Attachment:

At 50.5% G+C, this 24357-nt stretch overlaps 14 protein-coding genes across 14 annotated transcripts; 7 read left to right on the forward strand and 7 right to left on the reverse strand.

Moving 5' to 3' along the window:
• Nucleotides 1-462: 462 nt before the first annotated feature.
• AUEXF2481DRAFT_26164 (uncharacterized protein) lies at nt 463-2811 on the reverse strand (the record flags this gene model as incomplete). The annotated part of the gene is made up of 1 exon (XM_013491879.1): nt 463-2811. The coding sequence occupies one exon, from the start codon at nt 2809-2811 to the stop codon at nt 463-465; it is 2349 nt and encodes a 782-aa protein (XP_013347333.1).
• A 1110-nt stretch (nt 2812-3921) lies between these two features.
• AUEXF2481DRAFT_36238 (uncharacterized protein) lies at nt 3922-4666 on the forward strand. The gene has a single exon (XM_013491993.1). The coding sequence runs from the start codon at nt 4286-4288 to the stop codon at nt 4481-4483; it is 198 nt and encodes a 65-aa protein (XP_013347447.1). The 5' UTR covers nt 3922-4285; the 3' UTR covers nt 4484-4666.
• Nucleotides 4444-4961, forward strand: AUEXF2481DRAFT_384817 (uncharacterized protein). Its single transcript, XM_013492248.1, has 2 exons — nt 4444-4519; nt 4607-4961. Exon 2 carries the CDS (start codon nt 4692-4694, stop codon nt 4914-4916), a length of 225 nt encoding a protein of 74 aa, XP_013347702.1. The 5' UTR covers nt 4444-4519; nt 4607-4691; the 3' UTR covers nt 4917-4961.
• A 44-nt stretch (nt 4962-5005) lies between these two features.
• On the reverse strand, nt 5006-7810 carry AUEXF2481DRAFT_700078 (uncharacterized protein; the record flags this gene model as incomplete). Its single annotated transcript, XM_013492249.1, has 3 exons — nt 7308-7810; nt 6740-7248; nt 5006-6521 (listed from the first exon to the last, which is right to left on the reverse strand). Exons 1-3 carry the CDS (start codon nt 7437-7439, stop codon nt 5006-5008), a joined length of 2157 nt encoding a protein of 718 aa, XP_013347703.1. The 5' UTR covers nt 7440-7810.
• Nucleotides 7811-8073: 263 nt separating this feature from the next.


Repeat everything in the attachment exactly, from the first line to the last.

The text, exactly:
At 50.5% G+C, this 24357-nt stretch overlaps 14 protein-coding genes across 14 annotated transcripts; 7 read left to right on the forward strand and 7 right to left on the reverse strand.

Moving 5' to 3' along the window:
• Nucleotides 1-462: 462 nt before the first annotated feature.
• AUEXF2481DRAFT_26164 (uncharacterized protein) lies at nt 463-2811 on the reverse strand (the record flags this gene model as incomplete). The annotated part of the gene is made up of 1 exon (XM_013491879.1): nt 463-2811. The coding sequence occupies one exon, from the start codon at nt 2809-2811 to the stop codon at nt 463-465; it is 2349 nt and encodes a 782-aa protein (XP_013347333.1).
• A 1110-nt stretch (nt 2812-3921) lies between these two features.
• AUEXF2481DRAFT_36238 (uncharacterized protein) lies at nt 3922-4666 on the forward strand. The gene has a single exon (XM_013491993.1). The coding sequence runs from the start codon at nt 4286-4288 to the stop codon at nt 4481-4483; it is 198 nt and encodes a 65-aa protein (XP_013347447.1). The 5' UTR covers nt 3922-4285; the 3' UTR covers nt 4484-4666.
• Nucleotides 4444-4961, forward strand: AUEXF2481DRAFT_384817 (uncharacterized protein). Its single transcript, XM_013492248.1, has 2 exons — nt 4444-4519; nt 4607-4961. Exon 2 carries the CDS (start codon nt 4692-4694, stop codon nt 4914-4916), a length of 225 nt encoding a protein of 74 aa, XP_013347702.1. The 5' UTR covers nt 4444-4519; nt 4607-4691; the 3' UTR covers nt 4917-4961.
• A 44-nt stretch (nt 4962-5005) lies between these two features.
• On the reverse strand, nt 5006-7810 carry AUEXF2481DRAFT_700078 (uncharacterized protein; the record flags this gene model as incomplete). Its single annotated transcript, XM_013492249.1, has 3 exons — nt 7308-7810; nt 6740-7248; nt 5006-6521 (listed from the first exon to the last, which is right to left on the reverse strand). Exons 1-3 carry the CDS (start codon nt 7437-7439, stop codon nt 5006-5008), a joined length of 2157 nt encoding a protein of 718 aa, XP_013347703.1. The 5' UTR covers nt 7440-7810.
• Nucleotides 7811-8073: 263 nt separating this feature from the next.